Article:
The operation of the composite bow required strenuous training. The archer had to develop his muscles, acquire the correct stance, and learn to hold the arrow correctly while drawing the bow.
For this purpose special practice ranges were established. The instructors would stand behind the trainees and correct their position and aim. Training would begin on the simple bow and lead up to the composite weapon.
The left forearm—the bow arm—was bound with a special leather guard to protect it from the snap of the string on release. The range targets were rectangular boards of wood fixed to a bar. For testing a particularly strong bow with great power of penetration, a target board of crude copper was used.
Theban tomb painting shows a firing range for archers
A contemporary report of practice firing by Pharaoh Thutmose III boasts that:
"He shot an ingot of copper, every shaft being split like a reed. Then His Majesty put a sample there in the House of Amon, being a target of worked copper of three fingers in thickness, with his arrow therein. When it had passed through it, he made three palms come out of the back of it (i.e., about 25 centimeters of the arrow protruding from the back of the target)."
Drawing taken from a cylinder seal, showing Rameses II firing at a target;
During this period archers played a decisive part in battle both against cities and in open terrain, and were prestige warriors worthy of the best care and equipment.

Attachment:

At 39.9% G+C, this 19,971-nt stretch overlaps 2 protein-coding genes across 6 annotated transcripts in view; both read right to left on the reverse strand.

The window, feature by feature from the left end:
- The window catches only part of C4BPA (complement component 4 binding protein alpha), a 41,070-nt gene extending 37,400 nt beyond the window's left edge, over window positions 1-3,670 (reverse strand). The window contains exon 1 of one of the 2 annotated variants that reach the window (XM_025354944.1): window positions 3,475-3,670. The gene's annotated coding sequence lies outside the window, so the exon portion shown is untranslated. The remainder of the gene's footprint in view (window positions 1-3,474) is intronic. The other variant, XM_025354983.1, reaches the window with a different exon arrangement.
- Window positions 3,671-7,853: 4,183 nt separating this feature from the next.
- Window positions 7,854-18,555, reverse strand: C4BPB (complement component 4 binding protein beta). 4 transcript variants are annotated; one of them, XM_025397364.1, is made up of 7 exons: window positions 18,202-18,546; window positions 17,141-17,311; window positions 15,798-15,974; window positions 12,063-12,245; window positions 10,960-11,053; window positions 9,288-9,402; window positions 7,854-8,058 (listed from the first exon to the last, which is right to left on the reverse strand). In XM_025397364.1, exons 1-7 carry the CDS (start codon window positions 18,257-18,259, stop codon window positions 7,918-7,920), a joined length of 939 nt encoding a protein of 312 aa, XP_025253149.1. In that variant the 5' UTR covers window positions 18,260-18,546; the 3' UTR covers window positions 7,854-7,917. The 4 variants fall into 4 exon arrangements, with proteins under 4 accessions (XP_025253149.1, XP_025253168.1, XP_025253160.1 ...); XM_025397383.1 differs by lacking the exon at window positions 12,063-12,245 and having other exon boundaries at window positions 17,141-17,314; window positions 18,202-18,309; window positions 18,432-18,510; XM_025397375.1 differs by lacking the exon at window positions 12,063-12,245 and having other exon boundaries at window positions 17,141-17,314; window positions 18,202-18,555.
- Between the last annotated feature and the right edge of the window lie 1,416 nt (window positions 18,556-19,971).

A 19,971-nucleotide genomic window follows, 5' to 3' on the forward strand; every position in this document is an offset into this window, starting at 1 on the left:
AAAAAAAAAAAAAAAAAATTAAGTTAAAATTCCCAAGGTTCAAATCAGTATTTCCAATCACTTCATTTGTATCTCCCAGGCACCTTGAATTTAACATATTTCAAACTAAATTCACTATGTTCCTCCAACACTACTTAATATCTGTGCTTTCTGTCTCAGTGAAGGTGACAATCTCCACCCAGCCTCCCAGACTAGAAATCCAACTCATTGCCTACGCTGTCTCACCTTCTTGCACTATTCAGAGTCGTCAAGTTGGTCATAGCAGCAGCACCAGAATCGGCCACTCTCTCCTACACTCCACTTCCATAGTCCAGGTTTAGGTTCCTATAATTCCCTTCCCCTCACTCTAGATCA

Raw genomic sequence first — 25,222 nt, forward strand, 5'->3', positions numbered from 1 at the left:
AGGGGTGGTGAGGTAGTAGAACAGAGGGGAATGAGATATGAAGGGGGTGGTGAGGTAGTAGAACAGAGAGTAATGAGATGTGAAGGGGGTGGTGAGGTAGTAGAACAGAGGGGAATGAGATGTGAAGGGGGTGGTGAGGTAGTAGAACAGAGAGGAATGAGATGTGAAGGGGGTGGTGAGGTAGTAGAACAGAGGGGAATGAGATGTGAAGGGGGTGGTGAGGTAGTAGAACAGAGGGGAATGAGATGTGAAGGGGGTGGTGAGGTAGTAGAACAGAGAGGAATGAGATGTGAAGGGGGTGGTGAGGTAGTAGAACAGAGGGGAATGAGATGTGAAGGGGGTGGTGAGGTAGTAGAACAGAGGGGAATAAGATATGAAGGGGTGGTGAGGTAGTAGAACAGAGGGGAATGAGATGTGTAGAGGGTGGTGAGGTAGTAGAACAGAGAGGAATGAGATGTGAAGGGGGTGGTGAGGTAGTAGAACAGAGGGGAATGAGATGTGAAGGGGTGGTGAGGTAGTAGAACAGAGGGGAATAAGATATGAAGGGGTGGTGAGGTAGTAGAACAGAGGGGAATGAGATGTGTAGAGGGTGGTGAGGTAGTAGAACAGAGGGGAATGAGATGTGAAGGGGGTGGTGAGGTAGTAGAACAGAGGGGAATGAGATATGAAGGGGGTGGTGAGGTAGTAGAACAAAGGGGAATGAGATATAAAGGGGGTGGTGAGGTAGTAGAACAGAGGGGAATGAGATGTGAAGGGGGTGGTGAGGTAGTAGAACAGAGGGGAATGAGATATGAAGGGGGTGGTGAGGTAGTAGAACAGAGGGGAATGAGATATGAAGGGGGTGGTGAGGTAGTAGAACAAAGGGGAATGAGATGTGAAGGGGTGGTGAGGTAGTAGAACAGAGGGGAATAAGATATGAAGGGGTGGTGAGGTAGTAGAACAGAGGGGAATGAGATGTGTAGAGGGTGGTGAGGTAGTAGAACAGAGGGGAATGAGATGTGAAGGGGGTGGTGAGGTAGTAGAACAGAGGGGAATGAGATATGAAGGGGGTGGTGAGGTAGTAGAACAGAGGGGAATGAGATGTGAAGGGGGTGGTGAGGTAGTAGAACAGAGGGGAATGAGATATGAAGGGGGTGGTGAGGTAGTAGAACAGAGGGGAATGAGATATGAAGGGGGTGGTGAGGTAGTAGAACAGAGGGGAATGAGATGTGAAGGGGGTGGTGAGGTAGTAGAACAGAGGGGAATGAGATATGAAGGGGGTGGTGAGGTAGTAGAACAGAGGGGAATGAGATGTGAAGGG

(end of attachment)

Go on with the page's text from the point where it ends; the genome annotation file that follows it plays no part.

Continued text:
Assyrian archers of Tiglath Pileser II attacking a city. Notice the
sophisticated composite bow,
In battle, an Assyrian archer needed both his hands to wield his bow. So he wore a very long coat of mail even though its weight hampered movement.
In addition he was often accompanied by a special shield-bearer, with a small round shield that protected the archer's face. In such cases the shield-bearer, too, wore armor.
Tiglath-pileser went one step further. He introduced a huge shield, long and heavy, which was carried by a special shield-bearer to cover the archer. The length of the shield was slightly more than the height of the man, and its top was angled, like a hood, turned inwards, so that it shielded the archer from the arrows of the defenders on the walls.
The Hunters' Slate Palette shows warriors with swords, club - and double-convex bows
Study Resource for Archaeology